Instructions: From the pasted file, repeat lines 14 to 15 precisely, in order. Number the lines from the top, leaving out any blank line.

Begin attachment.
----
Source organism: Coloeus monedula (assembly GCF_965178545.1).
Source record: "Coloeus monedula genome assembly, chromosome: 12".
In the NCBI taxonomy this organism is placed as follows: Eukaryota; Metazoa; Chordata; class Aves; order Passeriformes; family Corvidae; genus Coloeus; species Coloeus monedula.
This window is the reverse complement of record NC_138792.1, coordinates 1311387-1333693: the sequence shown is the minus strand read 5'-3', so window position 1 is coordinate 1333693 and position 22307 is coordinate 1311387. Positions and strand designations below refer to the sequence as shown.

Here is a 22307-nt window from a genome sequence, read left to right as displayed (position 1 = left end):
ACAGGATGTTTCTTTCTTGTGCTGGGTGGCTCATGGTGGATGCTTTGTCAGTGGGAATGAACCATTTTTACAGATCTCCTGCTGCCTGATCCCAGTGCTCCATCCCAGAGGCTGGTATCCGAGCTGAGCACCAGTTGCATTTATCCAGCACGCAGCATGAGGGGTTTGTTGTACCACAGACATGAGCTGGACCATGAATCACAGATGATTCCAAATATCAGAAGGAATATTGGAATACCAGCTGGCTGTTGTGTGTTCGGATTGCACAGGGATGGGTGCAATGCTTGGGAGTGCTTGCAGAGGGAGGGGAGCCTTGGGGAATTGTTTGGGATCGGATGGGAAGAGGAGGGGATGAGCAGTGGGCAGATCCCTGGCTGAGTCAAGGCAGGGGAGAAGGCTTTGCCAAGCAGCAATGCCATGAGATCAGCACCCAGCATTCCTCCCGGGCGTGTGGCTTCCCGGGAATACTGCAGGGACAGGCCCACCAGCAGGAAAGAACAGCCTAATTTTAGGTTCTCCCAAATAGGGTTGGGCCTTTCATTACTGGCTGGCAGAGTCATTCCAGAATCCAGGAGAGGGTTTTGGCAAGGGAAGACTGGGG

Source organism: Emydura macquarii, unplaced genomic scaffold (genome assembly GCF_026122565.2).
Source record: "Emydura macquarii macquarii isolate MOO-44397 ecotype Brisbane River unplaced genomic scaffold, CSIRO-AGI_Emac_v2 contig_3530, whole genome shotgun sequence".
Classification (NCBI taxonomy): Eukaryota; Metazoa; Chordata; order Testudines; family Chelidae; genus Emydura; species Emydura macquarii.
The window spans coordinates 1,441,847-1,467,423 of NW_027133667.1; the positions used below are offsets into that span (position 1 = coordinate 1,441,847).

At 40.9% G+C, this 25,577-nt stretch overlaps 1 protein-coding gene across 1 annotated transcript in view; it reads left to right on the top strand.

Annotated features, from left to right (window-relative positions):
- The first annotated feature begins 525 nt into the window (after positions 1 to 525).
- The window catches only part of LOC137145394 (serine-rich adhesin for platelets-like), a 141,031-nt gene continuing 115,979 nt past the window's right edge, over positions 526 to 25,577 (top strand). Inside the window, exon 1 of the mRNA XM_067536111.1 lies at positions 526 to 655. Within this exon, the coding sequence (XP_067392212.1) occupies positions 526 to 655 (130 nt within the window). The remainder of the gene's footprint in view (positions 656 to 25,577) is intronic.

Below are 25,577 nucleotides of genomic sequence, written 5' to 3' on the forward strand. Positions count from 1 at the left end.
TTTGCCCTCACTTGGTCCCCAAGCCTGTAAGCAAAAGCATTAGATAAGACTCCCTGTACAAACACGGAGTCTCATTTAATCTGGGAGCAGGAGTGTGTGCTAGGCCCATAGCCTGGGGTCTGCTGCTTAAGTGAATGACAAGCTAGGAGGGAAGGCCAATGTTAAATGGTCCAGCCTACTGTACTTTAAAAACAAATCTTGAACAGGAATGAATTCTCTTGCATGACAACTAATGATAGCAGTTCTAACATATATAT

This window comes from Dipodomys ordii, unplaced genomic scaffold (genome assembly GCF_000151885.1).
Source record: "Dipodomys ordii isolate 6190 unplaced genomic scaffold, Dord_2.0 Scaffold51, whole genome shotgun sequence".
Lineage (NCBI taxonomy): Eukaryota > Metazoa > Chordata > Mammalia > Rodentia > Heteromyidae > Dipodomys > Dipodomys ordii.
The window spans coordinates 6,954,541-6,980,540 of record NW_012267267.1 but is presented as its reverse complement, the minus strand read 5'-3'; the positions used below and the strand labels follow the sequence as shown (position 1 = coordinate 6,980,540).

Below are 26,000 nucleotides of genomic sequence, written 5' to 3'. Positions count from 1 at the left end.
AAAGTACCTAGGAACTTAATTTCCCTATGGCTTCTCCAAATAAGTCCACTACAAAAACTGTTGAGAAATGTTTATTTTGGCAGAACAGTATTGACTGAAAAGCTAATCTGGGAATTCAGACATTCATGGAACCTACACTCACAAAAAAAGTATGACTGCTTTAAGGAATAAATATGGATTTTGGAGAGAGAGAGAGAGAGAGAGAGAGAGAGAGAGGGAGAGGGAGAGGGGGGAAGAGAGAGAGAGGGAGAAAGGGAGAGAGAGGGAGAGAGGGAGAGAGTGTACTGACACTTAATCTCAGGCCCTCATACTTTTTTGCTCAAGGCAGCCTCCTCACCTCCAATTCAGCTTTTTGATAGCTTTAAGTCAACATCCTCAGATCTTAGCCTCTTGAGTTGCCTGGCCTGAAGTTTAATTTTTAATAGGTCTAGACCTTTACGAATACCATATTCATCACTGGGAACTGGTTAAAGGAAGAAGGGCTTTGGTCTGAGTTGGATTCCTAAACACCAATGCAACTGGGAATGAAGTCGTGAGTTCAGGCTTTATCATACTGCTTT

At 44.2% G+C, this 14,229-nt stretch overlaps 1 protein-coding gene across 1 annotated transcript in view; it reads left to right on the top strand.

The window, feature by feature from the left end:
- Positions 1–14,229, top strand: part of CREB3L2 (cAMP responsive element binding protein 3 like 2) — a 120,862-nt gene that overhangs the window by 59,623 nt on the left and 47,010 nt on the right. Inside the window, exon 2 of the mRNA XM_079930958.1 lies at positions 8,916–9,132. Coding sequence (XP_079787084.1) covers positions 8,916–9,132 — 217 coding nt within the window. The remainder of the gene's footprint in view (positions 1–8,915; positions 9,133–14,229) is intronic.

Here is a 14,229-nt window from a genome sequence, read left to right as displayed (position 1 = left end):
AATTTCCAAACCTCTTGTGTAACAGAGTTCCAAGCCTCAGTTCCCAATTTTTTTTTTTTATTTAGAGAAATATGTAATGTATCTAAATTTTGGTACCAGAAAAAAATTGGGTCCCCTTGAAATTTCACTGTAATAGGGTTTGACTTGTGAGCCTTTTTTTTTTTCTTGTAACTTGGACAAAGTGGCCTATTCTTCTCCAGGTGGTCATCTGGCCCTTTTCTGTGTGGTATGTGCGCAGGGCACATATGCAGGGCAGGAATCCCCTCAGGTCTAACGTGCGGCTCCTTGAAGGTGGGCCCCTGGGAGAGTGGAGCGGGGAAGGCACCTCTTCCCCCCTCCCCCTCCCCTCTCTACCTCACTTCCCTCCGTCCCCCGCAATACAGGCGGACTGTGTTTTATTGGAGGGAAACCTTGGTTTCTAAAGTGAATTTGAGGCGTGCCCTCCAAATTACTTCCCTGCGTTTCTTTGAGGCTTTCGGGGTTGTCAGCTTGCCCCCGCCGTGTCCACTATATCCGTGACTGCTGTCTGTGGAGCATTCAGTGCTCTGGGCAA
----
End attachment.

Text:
- The window catches only part of LOC137145394 (serine-rich adhesin for platelets-like), a 141,031-nt gene continuing 115,979 nt past the window's right edge, over positions 526 to 25,577 (top strand). Inside the window, exon 1 of the mRNA XM_067536111.1 lies at positions 526 to 655. Within this exon, the coding sequence (XP_067392212.1) occupies positions 526 to 655 (130 nt within the window). The remainder of the gene's footprint in view (positions 656 to 25,577) is intronic.

Below are 25,577 nucleotides of genomic sequence, written 5' to 3' on the forward strand. Positions count from 1 at the left end.